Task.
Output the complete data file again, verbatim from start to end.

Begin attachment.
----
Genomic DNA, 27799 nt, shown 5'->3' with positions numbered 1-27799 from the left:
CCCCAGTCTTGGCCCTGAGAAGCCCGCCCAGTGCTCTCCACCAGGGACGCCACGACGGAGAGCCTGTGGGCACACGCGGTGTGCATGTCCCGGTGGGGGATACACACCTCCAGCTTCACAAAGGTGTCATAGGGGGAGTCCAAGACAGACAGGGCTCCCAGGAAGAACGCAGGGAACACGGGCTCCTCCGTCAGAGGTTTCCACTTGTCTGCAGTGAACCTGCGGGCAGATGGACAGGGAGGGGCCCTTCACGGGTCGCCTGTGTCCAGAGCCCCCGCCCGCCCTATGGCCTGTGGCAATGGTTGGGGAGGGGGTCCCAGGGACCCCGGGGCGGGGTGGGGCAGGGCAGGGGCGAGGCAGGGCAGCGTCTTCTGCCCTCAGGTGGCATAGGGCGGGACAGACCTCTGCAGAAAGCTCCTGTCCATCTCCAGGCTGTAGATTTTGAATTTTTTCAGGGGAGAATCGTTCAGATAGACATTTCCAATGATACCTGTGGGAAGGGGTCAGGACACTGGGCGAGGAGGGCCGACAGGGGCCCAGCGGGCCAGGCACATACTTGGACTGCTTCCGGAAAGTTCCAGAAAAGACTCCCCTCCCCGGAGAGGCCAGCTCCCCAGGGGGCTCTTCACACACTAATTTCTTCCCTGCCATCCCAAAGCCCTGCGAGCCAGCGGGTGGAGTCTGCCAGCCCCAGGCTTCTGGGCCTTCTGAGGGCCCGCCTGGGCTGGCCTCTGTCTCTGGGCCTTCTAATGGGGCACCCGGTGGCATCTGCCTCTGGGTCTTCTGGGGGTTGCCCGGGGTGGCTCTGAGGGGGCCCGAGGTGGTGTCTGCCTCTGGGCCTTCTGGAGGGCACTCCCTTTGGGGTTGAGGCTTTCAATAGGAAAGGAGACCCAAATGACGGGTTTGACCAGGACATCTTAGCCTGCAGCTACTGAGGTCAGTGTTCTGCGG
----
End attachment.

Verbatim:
Genomic DNA, 27799 nt, shown 5'->3' with positions numbered 1-27799 from the left:
CCCCAGTCTTGGCCCTGAGAAGCCCGCCCAGTGCTCTCCACCAGGGACGCCACGACGGAGAGCCTGTGGGCACACGCGGTGTGCATGTCCCGGTGGGGGATACACACCTCCAGCTTCACAAAGGTGTCATAGGGGGAGTCCAAGACAGACAGGGCTCCCAGGAAGAACGCAGGGAACACGGGCTCCTCCGTCAGAGGTTTCCACTTGTCTGCAGTGAACCTGCGGGCAGATGGACAGGGAGGGGCCCTTCACGGGTCGCCTGTGTCCAGAGCCCCCGCCCGCCCTATGGCCTGTGGCAATGGTTGGGGAGGGGGTCCCAGGGACCCCGGGGCGGGGTGGGGCAGGGCAGGGGCGAGGCAGGGCAGCGTCTTCTGCCCTCAGGTGGCATAGGGCGGGACAGACCTCTGCAGAAAGCTCCTGTCCATCTCCAGGCTGTAGATTTTGAATTTTTTCAGGGGAGAATCGTTCAGATAGACATTTCCAATGATACCTGTGGGAAGGGGTCAGGACACTGGGCGAGGAGGGCCGACAGGGGCCCAGCGGGCCAGGCACATACTTGGACTGCTTCCGGAAAGTTCCAGAAAAGACTCCCCTCCCCGGAGAGGCCAGCTCCCCAGGGGGCTCTTCACACACTAATTTCTTCCCTGCCATCCCAAAGCCCTGCGAGCCAGCGGGTGGAGTCTGCCAGCCCCAGGCTTCTGGGCCTTCTGAGGGCCCGCCTGGGCTGGCCTCTGTCTCTGGGCCTTCTAATGGGGCACCCGGTGGCATCTGCCTCTGGGTCTTCTGGGGGTTGCCCGGGGTGGCTCTGAGGGGGCCCGAGGTGGTGTCTGCCTCTGGGCCTTCTGGAGGGCACTCCCTTTGGGGTTGAGGCTTTCAATAGGAAAGGAGACCCAAATGACGGGTTTGACCAGGACATCTTAGCCTGCAGCTACTGAGGTCAGTGTTCTGCGG